PX423 Kinetic Theory

Weighting: 7.5 CATS

'Kinetic Theory' is the theory of how distributions change and is therefore essentially about non-equilibrium phenomena. The description of such phenomena is statistical and is based on Boltzmann's equation (the same Boltzmann who sorted out the equilibrium statistical mechanics you met in Thermal Physics II) and on the related Fokker-Planck equation. These study the evolution in time of a distribution function, which gives the density of particles in the system's phase space. (Phase space is the space of states of the system, which means specifying particles' position and momenta.) The module establishes relations between conductivity, diffusion constants and viscosity in gases. It looks at molecular simulation and applications to financial modelling (many of the concepts are also the basis for models of the 'motion' of stock and option prices in financial markets).

An additional motivation of this module is to illustrate how some of the mathematics you learnt in second year applied mathematics modules is used in theoretical physics.

Aims:

To introduce Maths/Physics students to non-equilibrium statistical physics and to give them an appreciation of mathematical physics as separate sub-discipline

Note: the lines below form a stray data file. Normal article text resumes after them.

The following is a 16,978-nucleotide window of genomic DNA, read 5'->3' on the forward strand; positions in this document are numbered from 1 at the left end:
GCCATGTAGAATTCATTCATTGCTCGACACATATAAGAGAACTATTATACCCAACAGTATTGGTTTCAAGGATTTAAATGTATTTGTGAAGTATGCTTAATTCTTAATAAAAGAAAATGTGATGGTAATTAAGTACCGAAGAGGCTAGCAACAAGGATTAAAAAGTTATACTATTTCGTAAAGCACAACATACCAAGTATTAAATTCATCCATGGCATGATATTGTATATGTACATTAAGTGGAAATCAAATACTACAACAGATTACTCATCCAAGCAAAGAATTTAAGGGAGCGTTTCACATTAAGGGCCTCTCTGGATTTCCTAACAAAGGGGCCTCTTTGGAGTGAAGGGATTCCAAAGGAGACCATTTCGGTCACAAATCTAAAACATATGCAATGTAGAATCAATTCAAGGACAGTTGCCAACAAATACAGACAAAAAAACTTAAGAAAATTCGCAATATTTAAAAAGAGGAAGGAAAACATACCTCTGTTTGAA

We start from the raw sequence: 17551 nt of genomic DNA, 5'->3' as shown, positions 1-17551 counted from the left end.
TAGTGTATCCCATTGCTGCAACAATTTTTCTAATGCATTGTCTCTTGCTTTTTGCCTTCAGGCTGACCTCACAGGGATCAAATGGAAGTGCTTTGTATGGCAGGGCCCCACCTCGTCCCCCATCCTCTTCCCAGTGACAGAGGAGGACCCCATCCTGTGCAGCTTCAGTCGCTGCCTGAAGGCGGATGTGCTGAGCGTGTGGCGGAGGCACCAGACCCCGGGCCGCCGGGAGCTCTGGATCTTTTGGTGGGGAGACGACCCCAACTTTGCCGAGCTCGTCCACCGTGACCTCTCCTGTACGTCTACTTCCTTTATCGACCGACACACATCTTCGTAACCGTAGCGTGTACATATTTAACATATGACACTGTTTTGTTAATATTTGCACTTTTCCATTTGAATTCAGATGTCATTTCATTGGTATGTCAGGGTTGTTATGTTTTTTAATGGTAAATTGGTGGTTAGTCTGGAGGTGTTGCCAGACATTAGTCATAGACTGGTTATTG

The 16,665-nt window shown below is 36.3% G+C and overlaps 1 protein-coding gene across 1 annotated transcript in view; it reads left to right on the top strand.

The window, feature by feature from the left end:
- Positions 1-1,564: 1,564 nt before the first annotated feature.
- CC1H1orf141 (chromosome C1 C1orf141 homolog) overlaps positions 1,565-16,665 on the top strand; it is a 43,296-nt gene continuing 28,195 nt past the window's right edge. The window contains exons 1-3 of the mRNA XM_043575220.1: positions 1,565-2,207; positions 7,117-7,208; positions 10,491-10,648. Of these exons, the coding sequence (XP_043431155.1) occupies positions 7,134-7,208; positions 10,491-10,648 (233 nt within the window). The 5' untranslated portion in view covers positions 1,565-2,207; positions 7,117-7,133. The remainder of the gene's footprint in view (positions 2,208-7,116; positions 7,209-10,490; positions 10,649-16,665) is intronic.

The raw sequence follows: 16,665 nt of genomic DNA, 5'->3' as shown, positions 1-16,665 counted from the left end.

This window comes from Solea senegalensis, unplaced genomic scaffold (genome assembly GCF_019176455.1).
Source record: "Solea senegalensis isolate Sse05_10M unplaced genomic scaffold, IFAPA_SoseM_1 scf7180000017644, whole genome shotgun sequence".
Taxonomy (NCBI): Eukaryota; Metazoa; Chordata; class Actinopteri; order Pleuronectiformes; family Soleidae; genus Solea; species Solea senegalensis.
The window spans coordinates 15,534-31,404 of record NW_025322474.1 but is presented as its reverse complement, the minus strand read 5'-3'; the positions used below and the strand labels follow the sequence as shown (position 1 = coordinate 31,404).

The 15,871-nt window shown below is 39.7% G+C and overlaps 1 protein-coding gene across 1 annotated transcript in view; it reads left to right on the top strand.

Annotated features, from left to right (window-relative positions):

Objectives:
At the end of the module you should

• Be able to derive and solve the Boltzmann equation as it applies to simple problems
• Understand and be able to set up and solve simple boundary value problems involving diffusion
• Understand the significance of the Fokker-Plank approximation

Syllabus:

Time dependent distribution functions: Notation, phase space coordinates and volumes. Liouville’s theorem. Boltzmann equation and the assumption of molecular chaos.

Collisions: Connection between microscopic particle mechanics and the distribution function. Detailed balance, scattering cross section for a rigid ball and classical binary collision integral. Mean free path.

Equilibrium: Derivation of equilibrium statistical mechanics via phase space distributions. Hamilton’s equations as a symplectic transformation.

Transport in gases: Linear transport theory and the Einstein relation between conductivity and diffusion coefficient. Thermal transport, viscosity in gases.

Diffusion: Derivation of the diffusion equation from the Boltzmann equation. Validity of the diffusion approximation. Example boundary problems for the diffusion equation. Mention of Fokker-Plank equation and connection to Langevin dynamics. Applications in molecular simulation and financial modelling.

Non Hamiltonian dynamics: Outline treatment of connection to phase space distributions. Extended ‘thermostat’ systems obeying the canonical distribution within the particle subspace. Pathogenic failure in the absence of molecular chaos.

Commitment: 15 Lectures

Assessment: 1.5 hour examination